Frequently Asked Questions

General Questions
Breast Augmentation Questions
Breast Reconstruction Questions
Breast Reduction Questions
Blepharoplasty (Eyelid) Questions
BIA-ALCL Question


General Questions

Q: What will my recovery be like after a surgery?

A: Recovery is different for everyone and varies by procedure. Most surgical procedures will need a 1-2 week recovery process and many will require activity restrictions beyond this. You might be out of work for one to two weeks. There will be some discomfort initially, but most patients return to light activities within a few days. The recovery for your specific procedure will be discussed in detail at your consultation.
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Q: Am I a good candidate for surgery?

A: If you are healthy non-smoker, have no underlying illness, and are honest about your expectations, you may be a good candidate for plastic surgery. A consultation with the surgeon is the best way to determine if you are a good candidate.
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Q: How do I start the process?

A: Call us to schedule a consultation. Dr. Bateman will spend time with you to answer your specific questions and determine if your desired procedure is a fit for you. We can be reached at 303-388-1945. Our goal is to make the process as smooth and comfortable as possible.
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Q: Is there financing available?

A: We accept VISA, Mastercard and Discover, but do not offer any financing. In general, Dr. Bateman’s view is that plastic surgery should be done with disposable income, not a second mortgage.
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Q: How long until I can schedule surgery?

A: Once Dr. Bateman has completed your consultation, you can meet with his surgery scheduler to determine your surgery date. Date selection is based upon the amount of time needed for your procedure, operating room availability and your schedule.
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Q: Where does Dr. Bateman perform surgery?

A: Dr. Bateman has privileges at Rose Medical Center, Littleton Adventist and Sky Ridge hospital.
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Q: Does Dr. Bateman accept my insurance?

A: Cosmetic procedures are not covered by insurance, but Dr. Bateman accepts most types of insurance for reconstructive surgery. Please contact our office to inquire about specific carriers.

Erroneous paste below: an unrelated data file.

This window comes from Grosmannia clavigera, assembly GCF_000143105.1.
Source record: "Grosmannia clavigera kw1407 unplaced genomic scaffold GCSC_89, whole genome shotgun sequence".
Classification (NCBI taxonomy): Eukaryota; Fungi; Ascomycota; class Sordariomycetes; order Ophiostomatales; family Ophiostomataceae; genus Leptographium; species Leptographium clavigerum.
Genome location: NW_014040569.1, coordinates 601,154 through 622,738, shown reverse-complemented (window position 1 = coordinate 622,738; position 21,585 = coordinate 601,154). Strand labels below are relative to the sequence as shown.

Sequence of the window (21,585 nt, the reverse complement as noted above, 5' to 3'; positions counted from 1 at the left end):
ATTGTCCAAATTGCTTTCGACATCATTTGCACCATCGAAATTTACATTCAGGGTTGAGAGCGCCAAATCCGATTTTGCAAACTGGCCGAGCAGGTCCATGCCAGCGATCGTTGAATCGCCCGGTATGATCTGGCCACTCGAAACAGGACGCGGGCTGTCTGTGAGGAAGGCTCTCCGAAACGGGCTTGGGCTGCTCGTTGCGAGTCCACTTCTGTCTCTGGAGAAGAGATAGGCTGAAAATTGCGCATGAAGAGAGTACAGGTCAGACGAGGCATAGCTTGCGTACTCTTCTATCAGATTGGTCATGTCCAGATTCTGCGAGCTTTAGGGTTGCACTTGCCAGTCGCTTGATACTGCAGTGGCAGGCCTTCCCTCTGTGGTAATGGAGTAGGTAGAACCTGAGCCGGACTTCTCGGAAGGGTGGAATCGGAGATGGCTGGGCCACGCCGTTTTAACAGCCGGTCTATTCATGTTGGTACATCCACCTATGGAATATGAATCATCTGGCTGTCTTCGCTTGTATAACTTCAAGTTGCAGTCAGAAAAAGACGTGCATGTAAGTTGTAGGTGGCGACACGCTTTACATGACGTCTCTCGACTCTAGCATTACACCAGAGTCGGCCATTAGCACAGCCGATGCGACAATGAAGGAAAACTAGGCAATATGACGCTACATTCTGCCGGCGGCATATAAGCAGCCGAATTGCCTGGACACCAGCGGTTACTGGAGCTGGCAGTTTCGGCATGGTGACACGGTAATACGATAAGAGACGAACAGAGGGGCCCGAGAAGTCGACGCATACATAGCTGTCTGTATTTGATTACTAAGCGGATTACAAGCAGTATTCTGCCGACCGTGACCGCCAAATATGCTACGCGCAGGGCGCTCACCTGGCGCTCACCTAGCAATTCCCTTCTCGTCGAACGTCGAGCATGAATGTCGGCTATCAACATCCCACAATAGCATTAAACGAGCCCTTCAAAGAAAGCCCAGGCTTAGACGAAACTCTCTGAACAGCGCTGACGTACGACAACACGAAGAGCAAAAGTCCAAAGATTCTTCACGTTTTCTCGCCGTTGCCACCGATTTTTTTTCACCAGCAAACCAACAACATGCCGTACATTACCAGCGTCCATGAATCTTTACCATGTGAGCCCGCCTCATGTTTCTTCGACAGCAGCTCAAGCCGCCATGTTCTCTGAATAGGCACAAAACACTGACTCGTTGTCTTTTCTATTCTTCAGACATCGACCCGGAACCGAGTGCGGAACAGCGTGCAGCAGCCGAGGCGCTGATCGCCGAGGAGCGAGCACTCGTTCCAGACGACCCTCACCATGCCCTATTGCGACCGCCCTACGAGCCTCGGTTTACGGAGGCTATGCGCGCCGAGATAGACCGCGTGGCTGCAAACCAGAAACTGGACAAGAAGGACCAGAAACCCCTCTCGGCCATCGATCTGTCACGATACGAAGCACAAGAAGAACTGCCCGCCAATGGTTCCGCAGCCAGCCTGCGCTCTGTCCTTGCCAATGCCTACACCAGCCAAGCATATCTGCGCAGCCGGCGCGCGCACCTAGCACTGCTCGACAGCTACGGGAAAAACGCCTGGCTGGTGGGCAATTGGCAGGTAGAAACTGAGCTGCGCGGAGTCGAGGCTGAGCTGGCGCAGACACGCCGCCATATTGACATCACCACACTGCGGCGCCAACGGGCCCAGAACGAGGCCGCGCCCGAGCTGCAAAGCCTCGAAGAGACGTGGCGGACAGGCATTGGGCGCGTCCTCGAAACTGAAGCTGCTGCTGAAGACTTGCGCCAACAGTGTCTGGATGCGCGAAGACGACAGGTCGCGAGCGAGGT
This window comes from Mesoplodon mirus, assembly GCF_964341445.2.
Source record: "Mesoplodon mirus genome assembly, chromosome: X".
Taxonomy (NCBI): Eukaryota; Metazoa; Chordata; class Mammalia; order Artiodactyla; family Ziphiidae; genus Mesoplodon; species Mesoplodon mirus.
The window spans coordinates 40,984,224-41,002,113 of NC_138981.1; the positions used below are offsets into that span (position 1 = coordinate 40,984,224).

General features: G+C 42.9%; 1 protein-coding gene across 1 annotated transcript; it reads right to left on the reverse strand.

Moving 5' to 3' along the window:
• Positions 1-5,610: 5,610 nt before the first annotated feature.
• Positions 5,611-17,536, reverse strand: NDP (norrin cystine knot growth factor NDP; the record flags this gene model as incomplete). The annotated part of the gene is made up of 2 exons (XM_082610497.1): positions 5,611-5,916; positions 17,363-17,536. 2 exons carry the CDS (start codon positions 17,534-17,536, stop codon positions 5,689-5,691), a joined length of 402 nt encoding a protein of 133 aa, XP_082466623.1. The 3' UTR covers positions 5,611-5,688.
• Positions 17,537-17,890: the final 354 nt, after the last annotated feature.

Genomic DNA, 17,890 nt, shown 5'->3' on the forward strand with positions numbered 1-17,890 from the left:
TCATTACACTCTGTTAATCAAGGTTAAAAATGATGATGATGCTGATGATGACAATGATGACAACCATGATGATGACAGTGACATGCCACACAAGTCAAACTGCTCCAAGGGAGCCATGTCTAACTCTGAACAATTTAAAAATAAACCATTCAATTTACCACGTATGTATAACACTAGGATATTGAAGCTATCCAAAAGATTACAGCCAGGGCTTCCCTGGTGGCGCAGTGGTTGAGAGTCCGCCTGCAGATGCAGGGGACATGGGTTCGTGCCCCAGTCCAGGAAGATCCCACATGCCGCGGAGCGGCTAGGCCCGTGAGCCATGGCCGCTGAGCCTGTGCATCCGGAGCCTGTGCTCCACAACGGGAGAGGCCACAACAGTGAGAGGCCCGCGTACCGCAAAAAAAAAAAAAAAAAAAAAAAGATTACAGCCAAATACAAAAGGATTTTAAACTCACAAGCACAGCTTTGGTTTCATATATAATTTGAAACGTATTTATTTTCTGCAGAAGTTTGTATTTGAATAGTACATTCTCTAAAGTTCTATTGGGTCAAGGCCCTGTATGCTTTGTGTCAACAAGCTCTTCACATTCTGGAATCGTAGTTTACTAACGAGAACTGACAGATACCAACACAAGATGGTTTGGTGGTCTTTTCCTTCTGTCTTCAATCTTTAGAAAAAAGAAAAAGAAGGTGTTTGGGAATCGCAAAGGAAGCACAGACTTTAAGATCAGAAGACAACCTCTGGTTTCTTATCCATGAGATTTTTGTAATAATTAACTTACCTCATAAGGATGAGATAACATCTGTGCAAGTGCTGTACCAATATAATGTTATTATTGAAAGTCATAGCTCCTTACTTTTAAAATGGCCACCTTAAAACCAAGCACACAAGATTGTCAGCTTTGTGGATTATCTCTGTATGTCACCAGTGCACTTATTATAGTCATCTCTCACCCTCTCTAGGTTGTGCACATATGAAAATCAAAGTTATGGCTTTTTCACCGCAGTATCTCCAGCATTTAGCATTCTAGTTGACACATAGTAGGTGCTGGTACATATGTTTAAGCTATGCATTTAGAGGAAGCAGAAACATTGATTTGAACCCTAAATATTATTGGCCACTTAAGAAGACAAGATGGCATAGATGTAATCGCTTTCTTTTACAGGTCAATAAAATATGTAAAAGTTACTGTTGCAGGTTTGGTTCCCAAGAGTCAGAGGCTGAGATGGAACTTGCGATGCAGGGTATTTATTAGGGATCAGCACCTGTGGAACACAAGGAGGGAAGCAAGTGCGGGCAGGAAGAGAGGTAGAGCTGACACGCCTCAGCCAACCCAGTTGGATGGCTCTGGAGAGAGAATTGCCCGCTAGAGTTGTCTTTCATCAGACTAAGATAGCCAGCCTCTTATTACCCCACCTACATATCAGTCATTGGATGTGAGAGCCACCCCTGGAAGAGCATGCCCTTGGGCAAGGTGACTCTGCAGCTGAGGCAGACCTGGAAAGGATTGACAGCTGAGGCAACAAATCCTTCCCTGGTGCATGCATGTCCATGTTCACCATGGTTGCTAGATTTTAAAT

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Q: Where are you located?

A: The office is located on the Rose Medical Center Campus at: 4700 Hale Parkway, Suite 520 Denver, CO 80220. We are located in the Founder’s Building. View Michael Bateman, MD Office Location Map.
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Q: How much will my procedure cost?

A: Each patient is unique and will require varied surgery times. Once you have met with Dr. Bateman during the consultation, you will receive an individualized surgery quote. All doctor’s fees, anesthesia fees, hospital fees and  follow-up care will be included with the cosmetic estimate. For insurance coverage limitations, refer to your individual policy.
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Breast Augmentation Questions

Q: How do I know if I am a candidate?

A: Breast augmentation is primarily an operation to increase volume of the breast, though we do have some ability to change the shape of the breast as well. An ideal candidate has enough breast tissue to cover the implant without risking the implant being palpable or demonstrating any type of wrinkling. In addition, good skin quality and minimal aging or post pregnancy changes associated will typically lend the best results.   If changes are present, the addition of a mastopexy (breast lift) may help considerably with final shaping of the breast. We will spend considerable time in the office evaluating your particular breast and chest wall characteristics to help guide you through this process.
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Q: What incision is used?

A: Currently, the most common incision utilized is at the fold of the breast. We will do our best to ensure that this incision stays in the fold once the implant has been placed to minimize its cosmetic effect. An incision around the lower aspect of the areola is also possible in certain circumstances.
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Q: With the sensation of my nipple be affected?

A: Most commonly, a patient will maintain sensitivity of their nipple postoperatively. However,, there are patients that will develop heightened or diminished sensitivity with her nipple areolar complex. These changes can be permanent though much more commonly will involve some temporary shooting or burning pains to the nipple as the nerve regenerates.
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Q: What is the difference between a saline and silicone implant?

A: There are 3 main types of implants currently used in a breast augmentation. These include a round saline implant, a round silicone implant, and a shaped silicone implant. A saline implant has a silicone shell and is filled with IV saline. Its main advantage is that a rupture is typically quite obvious with some or even all the saline being resorbed by your body within a couple of days after the rupture. Many patients describe this as developing a “flat tire.”   The shell remains in place and eventually will need to be removed surgically.  A silicone implant has a very different feel to it than the saline implant which many patients prefer.   Its main drawback is that a rupture is often less obvious because silicone is not resorbed by your body. In order to screen for silicone implant ruptures, she will likely need to have periodic MRIs to evaluate the integrity of the implant.